A good designer’s first order of business is to correct the layman’s tendency to think of a logo in the abstract. In fact, logos are generally material things: they exist on business cards, websites, store windows and billboards. That means they have to be legible at the scale of a penny and a hula-hoop alike, and as distinctive in black and white as in full color. An overly complex or awkwardly shaped logo may fail this test, even if it looks decent on a blank page. A great designer, however, will further propose a logo that supersedes itself as a stand-alone mark, instead forming a part of a cohesive, overarching branding scheme. Choose a color palette that you’ll be able to extend across a website and perhaps physical space. Select a typeface that pairs well with what you might use on your business cards or future ads. If you find that your logo constrains your various future design projects more than it opens up promising possibilities, then it was not successful.
4. What is the critical response to your logo and does it matter?
It’s reasonable to test the critical waters by polling your friends, family and colleagues about a new logo. However, there are a few caveats to keep in mind. First, not everyone’s opinion is created equal. Your designer is an expert (hopefully), while your friends are not. Their emotional responses certainly carry some validity, but remember that they might not have considered all the nuances of branding potential noted above. Second, not everyone is a critic – in fact, most people aren’t. Asking people to actively evaluate a logo sets up atypical conditions; most of your potential customers, unless they are graphic design enthusiasts, will not subject your logo to an exacting inspection. They’ll simply use it as a tool for identifying your business – that is, as intended. Once the logo is set and printed across your assets, you’ll have to weigh the occasional negative remark against the cost of re-design, re-printing, etc. Short of a full on scandal like the ones precipitated by The University of California, The Gap or Tropicana redesigning beloved emblems, it is almost never worth giving in. Human psychology promises knee-jerk negative reactions to change, but people eventually come around.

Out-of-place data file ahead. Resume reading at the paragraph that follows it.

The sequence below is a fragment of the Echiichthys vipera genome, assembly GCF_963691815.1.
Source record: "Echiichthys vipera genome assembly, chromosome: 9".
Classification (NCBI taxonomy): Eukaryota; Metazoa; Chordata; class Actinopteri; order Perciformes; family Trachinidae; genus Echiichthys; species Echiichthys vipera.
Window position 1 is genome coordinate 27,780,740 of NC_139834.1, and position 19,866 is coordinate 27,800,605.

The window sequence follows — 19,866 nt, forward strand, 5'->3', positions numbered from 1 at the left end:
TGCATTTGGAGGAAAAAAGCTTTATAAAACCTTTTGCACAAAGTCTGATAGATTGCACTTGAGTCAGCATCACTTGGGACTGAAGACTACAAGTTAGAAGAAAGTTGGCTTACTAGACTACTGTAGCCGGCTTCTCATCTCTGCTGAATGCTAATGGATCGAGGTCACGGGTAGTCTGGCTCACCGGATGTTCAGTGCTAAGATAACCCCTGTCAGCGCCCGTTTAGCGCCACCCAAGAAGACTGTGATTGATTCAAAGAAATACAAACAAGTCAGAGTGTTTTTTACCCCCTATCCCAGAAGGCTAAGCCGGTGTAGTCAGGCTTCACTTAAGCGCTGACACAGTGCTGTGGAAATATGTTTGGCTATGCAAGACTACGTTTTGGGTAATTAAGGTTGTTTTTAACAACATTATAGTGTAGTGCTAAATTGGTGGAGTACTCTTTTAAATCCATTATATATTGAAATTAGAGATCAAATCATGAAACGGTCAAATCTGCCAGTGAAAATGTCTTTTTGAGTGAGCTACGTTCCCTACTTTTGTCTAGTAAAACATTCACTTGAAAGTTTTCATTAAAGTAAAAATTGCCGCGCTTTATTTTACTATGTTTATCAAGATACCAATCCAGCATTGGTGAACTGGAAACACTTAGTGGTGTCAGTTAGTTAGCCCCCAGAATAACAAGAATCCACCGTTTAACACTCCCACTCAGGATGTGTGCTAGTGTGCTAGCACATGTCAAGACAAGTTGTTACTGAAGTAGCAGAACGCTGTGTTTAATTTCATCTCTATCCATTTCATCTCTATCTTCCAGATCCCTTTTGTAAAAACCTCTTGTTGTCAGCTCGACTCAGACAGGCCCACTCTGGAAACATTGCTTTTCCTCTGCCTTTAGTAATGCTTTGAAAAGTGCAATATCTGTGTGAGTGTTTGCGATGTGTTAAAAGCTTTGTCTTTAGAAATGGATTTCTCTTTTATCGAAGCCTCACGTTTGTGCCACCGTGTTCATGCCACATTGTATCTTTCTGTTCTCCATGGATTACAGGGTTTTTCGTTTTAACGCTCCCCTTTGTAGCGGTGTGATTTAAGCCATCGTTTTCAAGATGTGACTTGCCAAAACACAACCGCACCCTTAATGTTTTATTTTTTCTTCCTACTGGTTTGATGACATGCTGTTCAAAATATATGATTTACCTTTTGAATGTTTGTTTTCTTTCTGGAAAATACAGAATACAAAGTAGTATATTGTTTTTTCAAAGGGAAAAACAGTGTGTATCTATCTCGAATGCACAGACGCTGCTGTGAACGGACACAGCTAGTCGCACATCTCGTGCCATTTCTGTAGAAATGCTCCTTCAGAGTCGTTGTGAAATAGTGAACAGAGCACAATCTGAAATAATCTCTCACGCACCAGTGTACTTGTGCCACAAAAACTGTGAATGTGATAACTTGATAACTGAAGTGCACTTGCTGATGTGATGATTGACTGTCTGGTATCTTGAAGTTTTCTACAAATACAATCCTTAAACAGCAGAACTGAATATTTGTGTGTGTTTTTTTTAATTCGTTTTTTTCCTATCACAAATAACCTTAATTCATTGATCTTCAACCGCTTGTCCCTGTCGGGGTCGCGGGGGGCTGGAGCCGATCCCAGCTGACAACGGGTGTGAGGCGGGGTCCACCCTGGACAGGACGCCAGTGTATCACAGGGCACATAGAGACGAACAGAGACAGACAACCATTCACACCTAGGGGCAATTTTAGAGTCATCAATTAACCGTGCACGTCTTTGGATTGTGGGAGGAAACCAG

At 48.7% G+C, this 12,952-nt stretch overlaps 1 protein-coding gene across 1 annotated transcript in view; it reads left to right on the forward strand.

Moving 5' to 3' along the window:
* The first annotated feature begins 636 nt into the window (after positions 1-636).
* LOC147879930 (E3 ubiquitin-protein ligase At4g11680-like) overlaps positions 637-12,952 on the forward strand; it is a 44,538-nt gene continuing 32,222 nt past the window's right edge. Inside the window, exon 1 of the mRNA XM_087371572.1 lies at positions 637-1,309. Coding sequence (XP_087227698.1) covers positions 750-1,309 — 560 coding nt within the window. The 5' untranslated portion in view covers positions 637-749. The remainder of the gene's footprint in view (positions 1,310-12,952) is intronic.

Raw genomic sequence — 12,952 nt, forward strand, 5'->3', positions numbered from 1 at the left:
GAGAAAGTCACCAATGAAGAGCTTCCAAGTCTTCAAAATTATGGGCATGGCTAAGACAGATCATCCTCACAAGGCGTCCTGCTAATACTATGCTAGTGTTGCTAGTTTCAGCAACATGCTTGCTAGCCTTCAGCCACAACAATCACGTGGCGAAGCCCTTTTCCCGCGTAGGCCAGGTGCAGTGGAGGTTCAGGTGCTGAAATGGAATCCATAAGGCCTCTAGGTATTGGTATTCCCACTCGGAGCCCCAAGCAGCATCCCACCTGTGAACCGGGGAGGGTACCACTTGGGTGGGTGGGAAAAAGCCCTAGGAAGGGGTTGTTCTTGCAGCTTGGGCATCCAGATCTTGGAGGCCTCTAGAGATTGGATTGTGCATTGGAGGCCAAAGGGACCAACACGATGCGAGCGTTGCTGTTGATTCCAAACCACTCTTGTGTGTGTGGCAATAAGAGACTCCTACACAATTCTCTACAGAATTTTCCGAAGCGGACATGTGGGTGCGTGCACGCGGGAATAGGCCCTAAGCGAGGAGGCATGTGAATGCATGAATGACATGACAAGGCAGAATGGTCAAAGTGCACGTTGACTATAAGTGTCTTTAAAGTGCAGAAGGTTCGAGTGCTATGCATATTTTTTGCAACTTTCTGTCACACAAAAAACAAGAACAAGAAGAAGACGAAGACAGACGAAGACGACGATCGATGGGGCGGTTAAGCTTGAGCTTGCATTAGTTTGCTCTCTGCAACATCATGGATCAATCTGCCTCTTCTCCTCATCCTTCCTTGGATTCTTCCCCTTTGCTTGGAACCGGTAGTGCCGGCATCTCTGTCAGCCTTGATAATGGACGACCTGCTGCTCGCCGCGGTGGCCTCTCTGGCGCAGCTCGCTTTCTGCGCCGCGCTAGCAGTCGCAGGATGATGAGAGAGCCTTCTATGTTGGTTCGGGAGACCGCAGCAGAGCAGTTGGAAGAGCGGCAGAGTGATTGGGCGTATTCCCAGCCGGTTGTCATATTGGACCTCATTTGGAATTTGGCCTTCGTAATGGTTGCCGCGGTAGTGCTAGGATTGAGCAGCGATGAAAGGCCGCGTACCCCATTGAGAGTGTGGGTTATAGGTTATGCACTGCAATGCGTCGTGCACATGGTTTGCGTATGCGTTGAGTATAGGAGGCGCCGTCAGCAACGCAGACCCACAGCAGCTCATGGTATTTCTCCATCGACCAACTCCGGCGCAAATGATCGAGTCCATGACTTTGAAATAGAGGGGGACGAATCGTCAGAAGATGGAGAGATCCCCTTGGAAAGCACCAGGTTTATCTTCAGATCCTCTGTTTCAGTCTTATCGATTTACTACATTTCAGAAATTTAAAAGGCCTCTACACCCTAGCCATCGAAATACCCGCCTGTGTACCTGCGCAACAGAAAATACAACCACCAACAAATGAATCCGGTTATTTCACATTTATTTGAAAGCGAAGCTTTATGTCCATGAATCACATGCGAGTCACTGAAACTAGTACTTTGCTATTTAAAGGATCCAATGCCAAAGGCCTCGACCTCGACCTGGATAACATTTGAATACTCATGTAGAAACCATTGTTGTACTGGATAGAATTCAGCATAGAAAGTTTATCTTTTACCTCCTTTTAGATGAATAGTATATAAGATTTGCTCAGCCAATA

5. Is your design cookie-cutter generic?
As noted earlier, not every industry puts the same premium on an original-looking logo, and sometimes going into left field is even disadvantageous. A dentistry logo probably ought to look like a dentistry logo. Still, there are certain overused, cookie-cutter designs – an abstract, v-shaped man leaping for joy, a ring of crescents – that are fundamentally empty, failing even to identify a business with any meaningful concept. Something like this may work in a pinch or on a very temporary basis, but pay no more than whatever you think zero thought and a couple of minutes with Adobe Illustrator are worth.
If you’re able to answer these questions truthfully, you should be in a position to broadly assess the success of your logo. That’s probably the best you can hope for; more quantifiable rates of return tend to prove elusive with logo design. What really matters though, lies less in the product than in the creative person or team that created it. A designer who is skilled, trustworthy and responsive, who understands your business mission but isn’t afraid to challenge your design ideas, who thinks long-term and will be there down the road to carry out the innumerable little tasks that may arise, is invaluable.